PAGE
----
The river flows into lake Nagambie; as the water begins to flow slower and the river grows wider, inundating the banks and spanning across the landscape. The meandering river transforms into a vast body of water that lays by the rural town of Nagambie, forming lagoons and peninsulars, wetlands and marshlands that at times seem more familiar to Louisiana than Victoria.
Continuous paddling becomes necessary to travel across the lake, navigating through islands, channels and between the remnant trees of the old riverside forests. Wetland birds of many varieties float and fly past as we paddle towards Goulburn weir, Alice and I laugh at unusual proportions of black swans as they take to the sky, leaving their graceful appearance behind, body heavy and their elongated necks reach towards their heading.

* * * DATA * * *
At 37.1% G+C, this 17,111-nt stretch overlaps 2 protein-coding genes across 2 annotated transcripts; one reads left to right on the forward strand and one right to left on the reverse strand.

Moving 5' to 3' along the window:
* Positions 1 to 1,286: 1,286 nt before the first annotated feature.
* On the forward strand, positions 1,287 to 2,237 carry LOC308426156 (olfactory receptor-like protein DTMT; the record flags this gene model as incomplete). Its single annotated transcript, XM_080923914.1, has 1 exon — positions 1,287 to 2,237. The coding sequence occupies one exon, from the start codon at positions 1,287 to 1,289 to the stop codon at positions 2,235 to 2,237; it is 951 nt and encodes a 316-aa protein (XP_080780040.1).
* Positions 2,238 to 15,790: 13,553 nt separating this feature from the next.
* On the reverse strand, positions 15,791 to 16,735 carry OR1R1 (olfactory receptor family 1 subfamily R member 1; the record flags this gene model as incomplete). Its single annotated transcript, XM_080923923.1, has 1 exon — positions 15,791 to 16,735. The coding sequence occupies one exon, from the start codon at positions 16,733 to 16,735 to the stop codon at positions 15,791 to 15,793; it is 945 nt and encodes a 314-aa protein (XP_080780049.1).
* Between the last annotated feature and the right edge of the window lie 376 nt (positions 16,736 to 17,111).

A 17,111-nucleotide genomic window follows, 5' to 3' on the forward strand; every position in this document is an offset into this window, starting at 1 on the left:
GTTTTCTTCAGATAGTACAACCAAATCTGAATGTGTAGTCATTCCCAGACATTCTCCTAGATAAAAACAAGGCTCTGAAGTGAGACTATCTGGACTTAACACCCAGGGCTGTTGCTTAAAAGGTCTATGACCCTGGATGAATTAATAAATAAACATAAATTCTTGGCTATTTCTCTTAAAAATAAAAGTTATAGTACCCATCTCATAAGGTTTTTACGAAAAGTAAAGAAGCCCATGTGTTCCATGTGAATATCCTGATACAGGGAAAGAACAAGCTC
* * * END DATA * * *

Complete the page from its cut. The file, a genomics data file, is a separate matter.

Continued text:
The weir becomes near and we take to land to figure out the best way past. Goulburn weir is wide and holds back an enormous amount of water, on land it is fenced off by Goulburn Murray water (GMW) for obvious safety reasons however this forms a major obstacle for us to overcome.
After food and brainstorming we decide to reach out and call GMW for assistance, and to our surprise they responded with an offer to open the gates and drive us and our boats to below the weir! We were stoked, our boats and gear weighed a lot. Adhering to appropriate social distancing we caught a ride in the back of the ute to below the weir.
The contrast was vast, from the open waters of the lake we then plunged into the deep river banks of the lower Goulburn river, surrounded by gnarled river red gums trees with massive root systems and flowing water once more.